I think I have done more than 15years at BETT, I think that in actual fact this is my 20th year ! And wow, how things have changed. In those really early years the ‘show’ was dominated by individuals who had taken the embryo technology of the time and who were thinking educationally of its potential form a personal and learner perspective. They had small booths with blu tackednotices on the walls and a pasting table covered by a cloth on which … if they were luck … they had a ‘machine’ to show off their wares. The disks were those big floppy ones … many of the machines were BBC ‘B’s and the people were passionate about their personal work and their beliefs.
At BETT this year there will still be those people, in the small stands, on the gallery perhaps, who have had an idea and have seen it to fruition and are the passionate owners of it. What matters to them is that people see and listen to what they have done and have an appreciation that it was, for the designer, programmer, developer not just a matter of money but also a matter of belief.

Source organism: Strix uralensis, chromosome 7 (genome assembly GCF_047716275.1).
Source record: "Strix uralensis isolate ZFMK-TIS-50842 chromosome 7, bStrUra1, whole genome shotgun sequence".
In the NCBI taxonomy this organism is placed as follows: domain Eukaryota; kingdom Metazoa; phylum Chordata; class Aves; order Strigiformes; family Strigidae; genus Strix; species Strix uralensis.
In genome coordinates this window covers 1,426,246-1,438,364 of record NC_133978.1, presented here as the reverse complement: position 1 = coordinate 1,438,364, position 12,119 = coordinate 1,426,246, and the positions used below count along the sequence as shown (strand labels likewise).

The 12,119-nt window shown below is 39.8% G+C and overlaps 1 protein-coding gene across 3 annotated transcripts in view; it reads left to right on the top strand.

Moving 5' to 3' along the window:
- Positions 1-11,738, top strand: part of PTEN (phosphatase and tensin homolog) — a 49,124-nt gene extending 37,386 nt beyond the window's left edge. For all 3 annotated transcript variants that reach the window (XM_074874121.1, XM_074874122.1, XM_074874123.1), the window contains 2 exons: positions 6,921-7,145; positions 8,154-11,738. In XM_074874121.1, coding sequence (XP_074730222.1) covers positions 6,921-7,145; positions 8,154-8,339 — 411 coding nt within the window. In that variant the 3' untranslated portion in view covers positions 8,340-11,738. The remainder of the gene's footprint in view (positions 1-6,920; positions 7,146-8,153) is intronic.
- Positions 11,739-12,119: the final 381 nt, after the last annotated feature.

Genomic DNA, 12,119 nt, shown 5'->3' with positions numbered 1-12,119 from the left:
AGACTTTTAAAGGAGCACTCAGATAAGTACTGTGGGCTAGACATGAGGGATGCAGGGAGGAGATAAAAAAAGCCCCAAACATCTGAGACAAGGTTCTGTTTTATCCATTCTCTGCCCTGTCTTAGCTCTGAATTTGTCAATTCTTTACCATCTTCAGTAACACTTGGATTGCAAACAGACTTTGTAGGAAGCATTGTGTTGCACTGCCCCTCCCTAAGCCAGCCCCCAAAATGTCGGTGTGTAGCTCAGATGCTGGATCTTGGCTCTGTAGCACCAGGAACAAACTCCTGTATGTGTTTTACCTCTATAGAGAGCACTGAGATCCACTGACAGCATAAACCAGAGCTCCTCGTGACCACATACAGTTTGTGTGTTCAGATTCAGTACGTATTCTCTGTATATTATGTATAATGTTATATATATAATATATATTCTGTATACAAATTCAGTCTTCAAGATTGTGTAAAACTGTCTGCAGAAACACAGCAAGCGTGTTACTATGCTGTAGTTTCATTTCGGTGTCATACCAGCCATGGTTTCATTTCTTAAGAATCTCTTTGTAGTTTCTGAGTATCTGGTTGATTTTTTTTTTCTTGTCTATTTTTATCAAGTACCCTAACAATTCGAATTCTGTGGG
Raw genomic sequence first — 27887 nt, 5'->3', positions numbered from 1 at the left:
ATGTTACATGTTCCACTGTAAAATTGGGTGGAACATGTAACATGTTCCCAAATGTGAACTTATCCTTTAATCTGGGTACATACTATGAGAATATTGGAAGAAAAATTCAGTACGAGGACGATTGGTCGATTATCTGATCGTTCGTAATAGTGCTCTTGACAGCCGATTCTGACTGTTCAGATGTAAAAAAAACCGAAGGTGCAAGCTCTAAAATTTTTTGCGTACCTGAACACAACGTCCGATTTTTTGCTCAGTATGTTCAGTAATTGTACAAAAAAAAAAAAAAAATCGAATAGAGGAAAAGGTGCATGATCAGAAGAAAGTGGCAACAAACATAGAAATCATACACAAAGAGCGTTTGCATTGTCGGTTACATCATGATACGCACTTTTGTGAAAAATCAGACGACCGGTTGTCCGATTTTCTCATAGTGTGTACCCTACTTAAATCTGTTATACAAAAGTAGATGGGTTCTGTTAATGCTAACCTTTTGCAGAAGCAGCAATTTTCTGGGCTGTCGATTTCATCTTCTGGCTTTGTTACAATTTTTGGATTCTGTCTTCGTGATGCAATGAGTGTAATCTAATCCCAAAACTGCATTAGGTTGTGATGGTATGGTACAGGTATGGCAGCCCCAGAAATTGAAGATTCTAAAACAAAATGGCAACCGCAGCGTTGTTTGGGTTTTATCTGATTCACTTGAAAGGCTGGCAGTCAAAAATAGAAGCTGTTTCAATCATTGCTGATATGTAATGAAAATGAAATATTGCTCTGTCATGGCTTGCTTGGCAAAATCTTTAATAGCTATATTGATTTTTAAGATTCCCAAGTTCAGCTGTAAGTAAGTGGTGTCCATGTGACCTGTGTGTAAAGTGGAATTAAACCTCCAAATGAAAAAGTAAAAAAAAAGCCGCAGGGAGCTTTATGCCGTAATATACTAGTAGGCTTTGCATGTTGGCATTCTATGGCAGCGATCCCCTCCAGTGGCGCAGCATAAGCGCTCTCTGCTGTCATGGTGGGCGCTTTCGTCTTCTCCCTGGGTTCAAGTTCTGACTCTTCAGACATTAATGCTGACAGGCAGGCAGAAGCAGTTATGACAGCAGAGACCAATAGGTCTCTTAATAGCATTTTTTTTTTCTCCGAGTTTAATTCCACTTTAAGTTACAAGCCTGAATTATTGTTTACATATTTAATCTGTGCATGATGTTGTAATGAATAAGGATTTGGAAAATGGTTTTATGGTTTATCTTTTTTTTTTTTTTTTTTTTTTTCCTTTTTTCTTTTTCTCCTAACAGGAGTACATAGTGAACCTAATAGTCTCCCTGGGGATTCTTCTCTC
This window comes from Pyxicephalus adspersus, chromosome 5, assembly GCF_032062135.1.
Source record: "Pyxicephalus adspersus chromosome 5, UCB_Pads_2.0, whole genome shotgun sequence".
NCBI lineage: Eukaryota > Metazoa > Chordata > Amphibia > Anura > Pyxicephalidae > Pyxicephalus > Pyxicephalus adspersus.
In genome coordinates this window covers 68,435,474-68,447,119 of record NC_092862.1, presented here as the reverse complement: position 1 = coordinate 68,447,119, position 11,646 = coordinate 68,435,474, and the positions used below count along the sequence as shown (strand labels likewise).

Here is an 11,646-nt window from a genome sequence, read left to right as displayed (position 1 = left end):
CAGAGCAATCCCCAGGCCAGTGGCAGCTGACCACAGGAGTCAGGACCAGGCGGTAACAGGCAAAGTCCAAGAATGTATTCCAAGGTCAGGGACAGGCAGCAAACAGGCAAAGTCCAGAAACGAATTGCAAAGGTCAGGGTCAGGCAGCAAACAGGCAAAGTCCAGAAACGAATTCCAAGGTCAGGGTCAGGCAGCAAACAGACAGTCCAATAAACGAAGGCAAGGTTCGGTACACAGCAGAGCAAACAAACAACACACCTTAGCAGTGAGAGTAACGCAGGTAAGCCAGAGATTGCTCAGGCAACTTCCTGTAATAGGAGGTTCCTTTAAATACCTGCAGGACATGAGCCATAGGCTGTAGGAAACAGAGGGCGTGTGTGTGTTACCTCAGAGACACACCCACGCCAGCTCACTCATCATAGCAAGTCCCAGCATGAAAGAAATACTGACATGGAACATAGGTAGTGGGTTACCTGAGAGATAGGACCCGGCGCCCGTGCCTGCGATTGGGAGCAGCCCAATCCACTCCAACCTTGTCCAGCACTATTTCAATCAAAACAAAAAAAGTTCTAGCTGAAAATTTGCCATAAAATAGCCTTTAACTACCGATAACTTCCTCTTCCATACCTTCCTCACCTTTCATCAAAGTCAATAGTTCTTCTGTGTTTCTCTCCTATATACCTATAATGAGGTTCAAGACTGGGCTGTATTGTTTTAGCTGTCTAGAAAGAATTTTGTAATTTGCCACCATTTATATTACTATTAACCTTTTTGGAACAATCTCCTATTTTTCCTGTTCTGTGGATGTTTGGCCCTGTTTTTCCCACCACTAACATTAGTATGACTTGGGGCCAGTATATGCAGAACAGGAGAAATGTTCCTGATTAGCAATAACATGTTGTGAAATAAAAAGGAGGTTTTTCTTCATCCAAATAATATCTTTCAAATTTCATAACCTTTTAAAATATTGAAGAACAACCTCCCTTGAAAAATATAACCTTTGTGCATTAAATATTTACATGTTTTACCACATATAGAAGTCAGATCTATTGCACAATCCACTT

I remember well the moment when the ‘show’ began to grow. I was working with good friends Simon and Philippa Barrett at the time – we were ‘BlackCat’. It was the year the company moved on and had a big stand and we stood their so proud that what we believed was now this size … we had loads of ‘groupies’. It was great … we believed so strongly that what we were producing was right for children and right for teachers. Nothing happened if it hadn’t real educational value. Interestingly this was about the time that RM started loaning demonstration machines to smaller concerns – they had seen the sense in having people using their RM machines to demo their own software.
As time went on more and more big, and I do mean BIG, stands arrived to compete and take over the ethos of the ‘show’. Really big business had arrived and with a competitive vengeance. Most of the little people were beginning to consider their place in the overall scheme of things and many friend made over the years have now stopped working or their ideas have become subsumed into larger entities.
During my years at BETT I have been privileged to have been part of the teams that have won three BETT Awards for primary software. Two of these came whilst I was working with BlackCat and the third, and most recent, with Lightbox for Podium (THE Podcasting tool).
As I approach this year’s event – still with passion intact – and a belief in the concepts and ideas behind the applications I will talk to people about, I would like to advise that a good policy on visiting the ‘show’ is to listen carefully to the whispers rather than be taken in by the shouts.